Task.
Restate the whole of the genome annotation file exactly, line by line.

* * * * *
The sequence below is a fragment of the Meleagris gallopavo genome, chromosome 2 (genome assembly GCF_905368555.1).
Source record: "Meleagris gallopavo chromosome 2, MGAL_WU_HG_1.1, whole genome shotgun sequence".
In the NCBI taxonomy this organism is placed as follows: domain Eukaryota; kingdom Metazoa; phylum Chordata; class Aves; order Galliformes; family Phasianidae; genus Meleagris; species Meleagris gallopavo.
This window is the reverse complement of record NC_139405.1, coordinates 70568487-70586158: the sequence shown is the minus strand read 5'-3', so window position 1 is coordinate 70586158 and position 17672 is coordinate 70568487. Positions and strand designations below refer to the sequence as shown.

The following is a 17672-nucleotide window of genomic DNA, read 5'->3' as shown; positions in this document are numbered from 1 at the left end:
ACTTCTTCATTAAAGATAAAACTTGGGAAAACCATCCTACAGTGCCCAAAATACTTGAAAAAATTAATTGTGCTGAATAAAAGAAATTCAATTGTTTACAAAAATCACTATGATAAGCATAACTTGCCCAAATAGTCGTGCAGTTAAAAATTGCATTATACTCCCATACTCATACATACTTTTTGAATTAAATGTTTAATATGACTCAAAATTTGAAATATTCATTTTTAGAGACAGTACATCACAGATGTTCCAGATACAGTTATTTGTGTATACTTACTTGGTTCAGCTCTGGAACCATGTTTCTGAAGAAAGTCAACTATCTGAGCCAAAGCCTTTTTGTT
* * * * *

The sequence below is a fragment of the Meleagris gallopavo genome, chromosome 2 (genome assembly GCF_905368555.1).
Source record: "Meleagris gallopavo chromosome 2, MGAL_WU_HG_1.1, whole genome shotgun sequence".
In the NCBI taxonomy this organism is placed as follows: domain Eukaryota; kingdom Metazoa; phylum Chordata; class Aves; order Galliformes; family Phasianidae; genus Meleagris; species Meleagris gallopavo.
This window is the reverse complement of record NC_139405.1, coordinates 70568487-70586158: the sequence shown is the minus strand read 5'-3', so window position 1 is coordinate 70586158 and position 17672 is coordinate 70568487. Positions and strand designations below refer to the sequence as shown.

The following is a 17672-nucleotide window of genomic DNA, read 5'->3' as shown; positions in this document are numbered from 1 at the left end:
ACTTCTTCATTAAAGATAAAACTTGGGAAAACCATCCTACAGTGCCCAAAATACTTGAAAAAATTAATTGTGCTGAATAAAAGAAATTCAATTGTTTACAAAAATCACTATGATAAGCATAACTTGCCCAAATAGTCGTGCAGTTAAAAATTGCATTATACTCCCATACTCATACATACTTTTTGAATTAAATGTTTAATATGACTCAAAATTTGAAATATTCATTTTTAGAGACAGTACATCACAGATGTTCCAGATACAGTTATTTGTGTATACTTACTTGGTTCAGCTCTGGAACCATGTTTCTGAAGAAAGTCAACTATCTGAGCCAAAGCCTTTTTGTT